Quantitative Investing

Letian Wang Blog on Quant Trading and Portfolio Management

0%

Principal Component Analysis

Introduction

Principal component analysis (PCA) rotates original dataset in such a way that the rotated dateaset is orthogonal and best represents the data variations. Then it becomes a dimension reduction technique by taking first few variables in the rotated dataset. That is, denote \(X \in R^{n \times p}\) be the original dataset, and let \(W \in R^{p \times p}\) be the rotation operator, then the new dataset is

\[ T=XW \;\; or \;\; T_L= XW_L \]

where \(W_L \in R^{p \times l}\) keeps the first \(L\) components of \(W\) according to their eigenvalues. \(W\) is the eigenvectors of covariance matrrix \(X^TX\) and usually obtained by performing SVD decomposition on \(X\) directly.

\[ X=U\Sigma W^T \Rightarrow X^TX=W\Sigma^2W^T \]

In this post we apply PCA to USD treasury curves. Treasury curves are known to be correlated, and first three principal components, namely, level, spread, and fly, explain most of the curve variations. The notebook can be found here.

Treasury Curves

First let's download the constant maturity Treasury curves and look at their correlations.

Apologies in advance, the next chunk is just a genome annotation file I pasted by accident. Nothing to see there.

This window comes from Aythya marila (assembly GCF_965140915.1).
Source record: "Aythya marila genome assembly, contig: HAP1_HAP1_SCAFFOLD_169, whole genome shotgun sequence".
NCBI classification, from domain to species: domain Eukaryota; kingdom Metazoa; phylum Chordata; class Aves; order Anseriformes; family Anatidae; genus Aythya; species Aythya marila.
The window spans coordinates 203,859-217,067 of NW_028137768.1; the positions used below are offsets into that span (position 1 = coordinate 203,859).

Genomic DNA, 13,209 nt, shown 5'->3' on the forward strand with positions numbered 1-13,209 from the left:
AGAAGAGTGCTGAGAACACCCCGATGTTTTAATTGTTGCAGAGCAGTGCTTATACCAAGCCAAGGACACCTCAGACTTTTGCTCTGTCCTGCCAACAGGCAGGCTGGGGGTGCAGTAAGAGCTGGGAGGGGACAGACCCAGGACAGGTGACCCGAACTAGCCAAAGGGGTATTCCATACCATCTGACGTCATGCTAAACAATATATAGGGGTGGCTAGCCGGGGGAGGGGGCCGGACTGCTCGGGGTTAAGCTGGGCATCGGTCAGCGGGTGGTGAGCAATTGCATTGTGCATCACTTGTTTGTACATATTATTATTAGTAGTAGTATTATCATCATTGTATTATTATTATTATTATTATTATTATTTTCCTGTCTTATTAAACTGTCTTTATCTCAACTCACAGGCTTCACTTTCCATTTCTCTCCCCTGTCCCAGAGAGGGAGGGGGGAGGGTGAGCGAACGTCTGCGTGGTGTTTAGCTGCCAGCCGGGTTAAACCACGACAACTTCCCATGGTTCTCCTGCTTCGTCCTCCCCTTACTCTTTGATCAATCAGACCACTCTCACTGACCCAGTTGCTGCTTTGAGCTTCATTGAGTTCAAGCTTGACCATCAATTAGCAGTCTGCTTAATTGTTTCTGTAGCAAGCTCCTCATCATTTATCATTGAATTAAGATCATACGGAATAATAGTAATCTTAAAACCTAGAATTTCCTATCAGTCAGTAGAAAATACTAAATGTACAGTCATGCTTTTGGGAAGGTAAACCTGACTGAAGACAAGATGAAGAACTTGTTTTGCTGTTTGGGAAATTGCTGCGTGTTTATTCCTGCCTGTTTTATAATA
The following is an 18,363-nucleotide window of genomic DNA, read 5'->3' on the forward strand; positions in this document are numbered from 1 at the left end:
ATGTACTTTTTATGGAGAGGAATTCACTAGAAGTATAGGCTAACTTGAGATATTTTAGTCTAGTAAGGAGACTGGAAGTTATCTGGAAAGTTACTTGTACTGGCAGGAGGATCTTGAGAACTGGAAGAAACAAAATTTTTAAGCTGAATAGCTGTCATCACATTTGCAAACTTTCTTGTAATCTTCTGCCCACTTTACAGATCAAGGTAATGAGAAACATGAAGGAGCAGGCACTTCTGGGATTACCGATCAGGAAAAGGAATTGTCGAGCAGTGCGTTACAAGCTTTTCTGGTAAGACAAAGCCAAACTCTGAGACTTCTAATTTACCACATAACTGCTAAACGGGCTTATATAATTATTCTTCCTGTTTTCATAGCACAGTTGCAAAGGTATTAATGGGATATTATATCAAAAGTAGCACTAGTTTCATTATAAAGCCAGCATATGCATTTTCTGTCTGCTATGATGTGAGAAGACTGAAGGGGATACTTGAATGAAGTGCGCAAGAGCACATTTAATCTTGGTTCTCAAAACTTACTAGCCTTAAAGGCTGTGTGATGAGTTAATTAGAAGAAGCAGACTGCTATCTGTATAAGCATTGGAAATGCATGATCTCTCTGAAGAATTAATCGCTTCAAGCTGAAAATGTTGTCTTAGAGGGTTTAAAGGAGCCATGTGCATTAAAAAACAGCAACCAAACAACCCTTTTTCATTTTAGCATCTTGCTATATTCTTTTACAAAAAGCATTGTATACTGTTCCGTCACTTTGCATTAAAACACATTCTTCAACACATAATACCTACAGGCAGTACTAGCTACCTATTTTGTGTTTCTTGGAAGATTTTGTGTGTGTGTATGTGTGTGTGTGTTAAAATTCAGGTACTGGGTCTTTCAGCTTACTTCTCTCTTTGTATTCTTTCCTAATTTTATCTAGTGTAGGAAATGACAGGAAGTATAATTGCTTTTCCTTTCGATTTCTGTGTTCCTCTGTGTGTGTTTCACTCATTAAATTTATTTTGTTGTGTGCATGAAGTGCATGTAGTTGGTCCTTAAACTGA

The rates are in general highly correlated; and as tenor points become further apart, the correlation decreases.

1
2
3
4
5
6
from sklearn.decomposition import PCA
pca = PCA().fit(df)

plt.plot(pca.explained_variance_ratio_.cumsum())
plt.xlabel('number of components')
plt.ylabel('cumulative explained variance')

The first three principal components explained almost \(99\%\) of the total variance.

Next, let's look at the loadings or eigenvectors. It shows how the principal components are constructed from the original rates.

1
2
3
4
5
6
7
8
tenors_label = ['1M', '3M', '6M', '1Y', '2Y', '3Y', '5Y', '7Y', '10Y', '20Y', '30Y']
plt.figure(figsize=(15,4))
plt.subplot(131)
plt.plot(tenors_label, pca.components_[0, :])
plt.subplot(132)
plt.plot(tenors_label, pca.components_[1, :])
plt.subplot(133)
plt.plot(tenors_label, pca.components_[2, :])

From the graph, it is easy to see that the first pc is level shift; the second pc is spread; and the third pc is butterfly.

If we dont' want to trade on the exact portfolio, it's possible to construct an approximate trade. For example on the spread trade, we can choose 3M-10Y*2 as the approximate to the loadings.

Notice that the curves on the left resemble each other. If we expect the curve will start steepening soon, we can short the spread by holding 10Y twice of the duration neutral amount.

DISCLAIMER: This post is for the purpose of research and backtest only. The author doesn't promise any future profits and doesn't take responsibility for any trading losses.